Trainee neurosurgeon Dr Ruth Mitchell has been named the inaugural AMA Doctor in Training of the Year in recognition of her passion for tackling bullying and sexual harassment in the medical profession.
Dr Mitchell, who was a panellist in the Bullying and Harassment policy session at National Conference, is in her second year of her PhD at the University of Melbourne, and is a neurosurgery registrar at the Royal Melbourne Hospital.
Presenting the award, Professor Owler said Dr Mitchell had played a pivotal role in reducing workplace bullying and harassment in the medical profession and was a tireless advocate for doctors’ wellbeing and high quality care.
MJA/MDA National Prize for Excellence in Medical Research
A study examining the impact of a widely-criticised ABC TV documentary on statin use won the award for best research article published in the Medical Journal of Australia in 2015.
Researchers from the University of Sydney, University of NSW and Australian National University found that tens of thousands of Australians stopped or reduced their use of cholesterol-lowering drugs following the documentary’s airing, with potentially fatal consequences.
In 2013, the science program Catalyst aired a two-part series that described statins as “toxic” and suggested the link between cholesterol and heart disease was a myth.
The researchers found that in the eight months after program was broadcast, there were 504,180 fewer dispensings of statins, affecting more than 60,000 people and potentially leading to as many as 2900 preventable heart attacks and strokes.
AMA/ACOSH National Tobacco Scoreboard Award and Dirty Ashtray
The Commonwealth Government won the AMA/ACOSH National Tobacco Scoreboard Award for doing the most to combat smoking and tobacco use, while the Northern Territory Government won the Dirty Ashtray Award for doing the least.
The Commonwealth was commended for its continuing commitment to tobacco control, including plain packaging and excise increases, but still only received a B grade for its efforts.
The Northern Territory received an E grade for lagging behind all other jurisdictions in banning smoking from pubs, clubs, and dining areas, and for a lack of action on education programs.
State Media Awards
Best Lobby Campaign
AMA NSW won the Best Lobby Campaign award for its long-running campaign to improve clinician engagement in public hospitals.
The campaign started after the Garling Inquiry in 2008, which identified the breakdown of trust between public hospital doctors and their managers as an impediment to good, safe patient care.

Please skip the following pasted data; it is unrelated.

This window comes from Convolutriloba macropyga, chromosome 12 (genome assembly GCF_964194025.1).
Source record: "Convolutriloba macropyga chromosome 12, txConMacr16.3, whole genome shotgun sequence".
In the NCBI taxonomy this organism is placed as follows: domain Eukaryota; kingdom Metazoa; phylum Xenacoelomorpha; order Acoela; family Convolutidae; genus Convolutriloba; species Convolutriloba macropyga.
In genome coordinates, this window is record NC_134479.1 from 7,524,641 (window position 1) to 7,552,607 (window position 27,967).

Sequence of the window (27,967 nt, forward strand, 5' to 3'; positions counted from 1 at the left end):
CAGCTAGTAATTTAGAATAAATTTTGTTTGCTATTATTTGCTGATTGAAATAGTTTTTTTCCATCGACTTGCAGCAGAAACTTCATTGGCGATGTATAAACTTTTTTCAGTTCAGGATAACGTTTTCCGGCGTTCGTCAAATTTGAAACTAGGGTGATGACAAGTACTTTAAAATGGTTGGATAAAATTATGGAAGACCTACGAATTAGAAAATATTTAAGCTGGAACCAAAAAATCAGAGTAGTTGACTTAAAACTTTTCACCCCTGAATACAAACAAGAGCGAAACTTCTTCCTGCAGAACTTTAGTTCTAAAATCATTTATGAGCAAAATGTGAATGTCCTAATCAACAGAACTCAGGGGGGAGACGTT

It led to a world-first agreement between the NSW Government and doctors, signed in February 2015 by Health Minister Jillian Skinner, AMA NSW and the Australian Salaried Medical Officers’ Federation NSW, to embed clinician engagement in the culture of the public hospital system, and to formally measure how well doctors are engaged in the decision-making processes.
Best Public Health Campaign
AMA NSW also took home the Best Public Health Campaign award for its innovative education campaign on sunscreen use and storage.
The campaign drew on new research which found that many Australians do not realise that sunscreen can lose up to 40 per cent of its effectiveness if exposed to temperatures above 25 degrees Celsius.
The campaign received an unexpected boost with the release of survey results showing that one in three medical students admitted to sunbaking to tan, despite knowing the cancer risk.
Best State Publication
AMA WA won the highly competitive Best State Publication award for its revamped Medicus members’ magazine.
The 80-page publication provides a mix of special features, clinical commentaries, cover articles and opinion pieces to reflect the concerns and interests of WA’s medical community and beyond.
The judges said that with its eye-catching covers, Medicus made an immediate impact on readers.
Most Innovative Use of Website or New Media
AMA WA won the award for its Buildit portal, a mechanism for matching trainee doctors with research projects and supervisors.
The judges described Buildit as taking the DNA of a dating app and applying it to the functional research requirements of doctors in training, allowing for opportunities that may have otherwise been missed.
National Advocacy Award
AMA Victoria won the National Advocacy Award for its courage and tenacity in tackling bullying, discrimination and harassment within the medical profession.
AMA Victoria sought the views and concerns of its members, and made submissions to both the Royal Australasian College of Surgeons’ inquiry and the Victorian Auditor-General’s audit of bullying, harassment and discrimination within state public hospitals.
The judges said that tackling a challenge within your own profession was a particularly difficult task, especially in the glare of public scrutiny, making the AMA Victoria campaign a standout.